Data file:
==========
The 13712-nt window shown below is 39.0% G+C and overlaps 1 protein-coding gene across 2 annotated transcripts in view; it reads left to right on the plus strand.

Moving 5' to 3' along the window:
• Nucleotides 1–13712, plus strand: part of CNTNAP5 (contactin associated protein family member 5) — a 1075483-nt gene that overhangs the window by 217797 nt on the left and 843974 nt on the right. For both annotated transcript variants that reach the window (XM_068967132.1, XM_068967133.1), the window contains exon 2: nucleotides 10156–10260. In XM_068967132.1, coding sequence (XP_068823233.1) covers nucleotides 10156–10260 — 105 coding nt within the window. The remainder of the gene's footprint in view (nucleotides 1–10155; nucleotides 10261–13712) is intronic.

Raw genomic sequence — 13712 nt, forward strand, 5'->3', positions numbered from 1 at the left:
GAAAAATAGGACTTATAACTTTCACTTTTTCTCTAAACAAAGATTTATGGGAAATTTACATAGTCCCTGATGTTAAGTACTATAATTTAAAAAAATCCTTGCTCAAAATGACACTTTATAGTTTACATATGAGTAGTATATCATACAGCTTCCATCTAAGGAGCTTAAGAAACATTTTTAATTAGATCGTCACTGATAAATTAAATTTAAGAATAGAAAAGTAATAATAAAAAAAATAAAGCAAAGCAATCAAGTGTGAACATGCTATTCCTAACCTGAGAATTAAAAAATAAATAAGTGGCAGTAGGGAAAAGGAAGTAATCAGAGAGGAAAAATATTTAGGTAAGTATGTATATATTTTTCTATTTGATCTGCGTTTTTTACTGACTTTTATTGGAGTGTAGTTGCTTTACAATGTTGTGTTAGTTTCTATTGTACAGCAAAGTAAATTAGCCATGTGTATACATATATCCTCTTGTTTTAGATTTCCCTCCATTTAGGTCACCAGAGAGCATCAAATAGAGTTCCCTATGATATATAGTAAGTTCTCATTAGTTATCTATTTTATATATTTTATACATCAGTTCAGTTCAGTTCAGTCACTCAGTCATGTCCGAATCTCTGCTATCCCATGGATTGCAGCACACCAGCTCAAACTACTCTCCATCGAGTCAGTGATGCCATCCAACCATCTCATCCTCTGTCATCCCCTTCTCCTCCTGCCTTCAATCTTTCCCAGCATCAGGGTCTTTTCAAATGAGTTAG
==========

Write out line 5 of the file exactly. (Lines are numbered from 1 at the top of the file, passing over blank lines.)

GAAAAATAGGACTTATAACTTTCACTTTTTCTCTAAACAAAGATTTATGGGAAATTTACATAGTCCCTGATGTTAAGTACTATAATTTAAAAAAATCCTTGCTCAAAATGACACTTTATAGTTTACATATGAGTAGTATATCATACAGCTTCCATCTAAGGAGCTTAAGAAACATTTTTAATTAGATCGTCACTGATAAATTAAATTTAAGAATAGAAAAGTAATAATAAAAAAAATAAAGCAAAGCAATCAAGTGTGAACATGCTATTCCTAACCTGAGAATTAAAAAATAAATAAGTGGCAGTAGGGAAAAGGAAGTAATCAGAGAGGAAAAATATTTAGGTAAGTATGTATATATTTTTCTATTTGATCTGCGTTTTTTACTGACTTTTATTGGAGTGTAGTTGCTTTACAATGTTGTGTTAGTTTCTATTGTACAGCAAAGTAAATTAGCCATGTGTATACATATATCCTCTTGTTTTAGATTTCCCTCCATTTAGGTCACCAGAGAGCATCAAATAGAGTTCCCTATGATATATAGTAAGTTCTCATTAGTTATCTATTTTATATATTTTATACATCAGTTCAGTTCAGTTCAGTCACTCAGTCATGTCCGAATCTCTGCTATCCCATGGATTGCAGCACACCAGCTCAAACTACTCTCCATCGAGTCAGTGATGCCATCCAACCATCTCATCCTCTGTCATCCCCTTCTCCTCCTGCCTTCAATCTTTCCCAGCATCAGGGTCTTTTCAAATGAGTTAG